There isn’t the time to set up a complete scheme for evangelization, but as most of you who read here know, I think accommodation/watering down of the faith is precisely the wrong path. We must shine brightly in a world of increasing darkness. As Catholics and Catholic parishes, we are called to love everyone, but we must love them enough to tell them the truth. A fiery love for Christ that holds Him in awe and deeply respects His teachings must be combined with a true love for souls such that we strive to save them rather than merely pleasing them.
In a neighborhood with an increasing population, no church that was once full should close. We cannot simply blame demographics for decreasing numbers of parishioners. If every parishioner found one convert or returnee, the parish would double in size. Is that really so hard? What percentage of our parishioners can say they have ever gotten even one person to return to Church and the sacraments? Blaming demographics is a convenient excuse.
If secularism has swept in, we cannot simply lament it; we must accept the responsibility that it has happened on our watch. We must meet the challenge with fortitude and with the knowledge that the Lord built a worldwide Church with a cadre of leaders who hardly looked promising. He did it against all odds. He asks that we bring our five loaves and two fishes and promises to multiply the harvest of holiness and the numbers as well. His graces are not exhausted, and His mercies are not withheld if we but ask and act.
What are your five loaves and two fishes? What are your parish’s five loaves and two fishes? Not one Catholic parish should close in a neighborhood where people still live. Even if the “old-timers” have moved on, there is still a harvest of human beings to bring in. The harvest is plentiful, so ask the Lord of the harvest, “Lord, who is that one person in my family or among my friends to whom you are sending me? Show me, Lord, and I will go to work.”
The Gospel this Sunday amounts to a summons to faith by Jesus. He is summoning us to faith in Himself and in the truth He proclaims about His presence in the Holy Eucharist. Last week’s Gospel ended with Jesus declaring that He was the bread come down from Heaven. This Sunday’s Gospel opens with His Jewish listeners grumbling because He claims to have come from Heaven. Throughout the Gospel Jesus stands firm in His call to faith; He teaches them of the necessity of faith, its origins, and its fruits. Let’s look at what the Lord teaches in four stages.
I. The Focus of Faith – The Jews murmured about Jesus because he said, “I am the bread that came down from heaven,” and they said, “Is this not Jesus, the son of Joseph? Do we not know his father and mother? Then how can he say, ‘I have come down from heaven’?”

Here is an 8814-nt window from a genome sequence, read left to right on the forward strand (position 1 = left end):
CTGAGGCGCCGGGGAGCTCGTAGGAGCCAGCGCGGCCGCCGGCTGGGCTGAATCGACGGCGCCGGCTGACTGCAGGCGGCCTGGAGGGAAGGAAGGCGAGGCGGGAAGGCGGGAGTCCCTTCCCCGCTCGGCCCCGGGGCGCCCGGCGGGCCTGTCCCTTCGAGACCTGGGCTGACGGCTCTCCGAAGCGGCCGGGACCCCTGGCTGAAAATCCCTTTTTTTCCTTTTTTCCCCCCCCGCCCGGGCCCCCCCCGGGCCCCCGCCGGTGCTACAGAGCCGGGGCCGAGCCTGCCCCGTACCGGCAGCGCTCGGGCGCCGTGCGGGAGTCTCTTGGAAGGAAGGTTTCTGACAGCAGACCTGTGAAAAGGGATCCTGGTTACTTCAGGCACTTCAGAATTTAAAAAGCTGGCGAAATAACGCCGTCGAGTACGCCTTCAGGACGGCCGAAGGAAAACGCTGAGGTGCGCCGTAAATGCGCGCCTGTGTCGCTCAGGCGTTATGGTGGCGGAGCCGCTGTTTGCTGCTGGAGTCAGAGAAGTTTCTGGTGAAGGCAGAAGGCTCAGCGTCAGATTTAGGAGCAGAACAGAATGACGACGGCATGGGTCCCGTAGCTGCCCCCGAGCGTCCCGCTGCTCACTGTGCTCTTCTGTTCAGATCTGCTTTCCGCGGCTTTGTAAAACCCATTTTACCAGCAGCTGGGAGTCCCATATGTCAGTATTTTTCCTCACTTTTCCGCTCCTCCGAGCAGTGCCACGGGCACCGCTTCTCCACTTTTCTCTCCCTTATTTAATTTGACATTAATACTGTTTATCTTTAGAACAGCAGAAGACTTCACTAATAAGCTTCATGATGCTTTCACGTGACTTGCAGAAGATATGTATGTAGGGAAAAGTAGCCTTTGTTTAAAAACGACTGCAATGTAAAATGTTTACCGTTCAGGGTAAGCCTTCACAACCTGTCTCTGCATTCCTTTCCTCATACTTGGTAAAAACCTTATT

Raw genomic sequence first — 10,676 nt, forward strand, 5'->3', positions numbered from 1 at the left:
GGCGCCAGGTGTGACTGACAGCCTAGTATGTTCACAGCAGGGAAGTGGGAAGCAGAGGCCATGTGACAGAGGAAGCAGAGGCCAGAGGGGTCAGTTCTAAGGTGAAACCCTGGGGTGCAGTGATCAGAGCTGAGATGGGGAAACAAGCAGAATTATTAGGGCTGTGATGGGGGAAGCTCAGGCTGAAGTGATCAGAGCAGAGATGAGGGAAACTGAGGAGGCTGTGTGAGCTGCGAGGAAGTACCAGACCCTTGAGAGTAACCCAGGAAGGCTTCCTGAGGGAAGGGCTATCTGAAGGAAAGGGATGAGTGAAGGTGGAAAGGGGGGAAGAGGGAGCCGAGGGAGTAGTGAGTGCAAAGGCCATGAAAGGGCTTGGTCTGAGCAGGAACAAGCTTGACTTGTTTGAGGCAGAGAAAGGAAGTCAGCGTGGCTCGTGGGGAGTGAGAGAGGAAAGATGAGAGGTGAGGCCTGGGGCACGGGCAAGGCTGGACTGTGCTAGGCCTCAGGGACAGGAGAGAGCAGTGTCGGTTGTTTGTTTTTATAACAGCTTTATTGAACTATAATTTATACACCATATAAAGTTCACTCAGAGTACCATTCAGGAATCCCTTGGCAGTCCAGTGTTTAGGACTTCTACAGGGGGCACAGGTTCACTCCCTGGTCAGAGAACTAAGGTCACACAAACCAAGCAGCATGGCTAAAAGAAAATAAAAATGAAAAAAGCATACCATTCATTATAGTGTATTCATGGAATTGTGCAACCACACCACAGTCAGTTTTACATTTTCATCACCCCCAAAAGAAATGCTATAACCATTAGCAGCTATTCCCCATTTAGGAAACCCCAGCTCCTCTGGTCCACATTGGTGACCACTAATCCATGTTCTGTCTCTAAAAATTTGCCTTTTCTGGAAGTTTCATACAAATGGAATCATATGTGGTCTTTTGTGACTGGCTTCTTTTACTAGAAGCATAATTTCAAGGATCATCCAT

Their lack of faith is a scandal. In addition, it shifts our focus to the need for faith and emphasizes how difficult it is to have faith. Both the scandal and the difficulty are illustrated in the background to the crowd’s lack of faith.
Recall that Jesus had just fed over 20,000 people with five loaves and two fishes, leaving 12 baskets full of scraps. It was this very miracle that led many of them follow Him to the other side of the lake. All the miracles Jesus worked were meant to summon people to faith and to provide evidence for the truth of His words. The Gospel of John recounts Jesus saying, for the works which the Father has granted me to accomplish, these very works which I am doing, bear witness that the Father has sent me (John 5:36).
Yes, their lack of faith, their grumbling, and their murmuring was scandalous. The multiplication of the loaves and fishes was not the first miracle Jesus had worked to this point and it would not be the last. Recall that he had
Changed water into wine, healed lepers, healed the centurion’s servant, cast out demons, healed the lame, healed the woman with a hemorrhage, raised Jairus’ daughter, cast out blindness, cured the man with a withered hand, walked on water, calmed storms at sea, healed the deaf and mute, caused miraculous catches of fish, raised the widow’s son, and raised Lazarus!
What do they focus on? On what Jesus does or on where He is from? It seems clear they are more focused on His human origins: where He is from and who His human kin are.
How many people today really put their focus on what God is doing, on the many daily miracles of simple existence, and on the many ways that even defeats become victories?
Jesus focuses on faith because we humans are a hard case and our faith needs to grow.
II. The Font of Faith – Noting their lack of faith, Jesus rebukes them in these words: Stop murmuring among yourselves. No one can come to me unless the Father who sent me draw him, and I will raise him on the last day. It is written in the prophets: They shall all be taught by God. Everyone who listens to my Father and learns from him comes to me.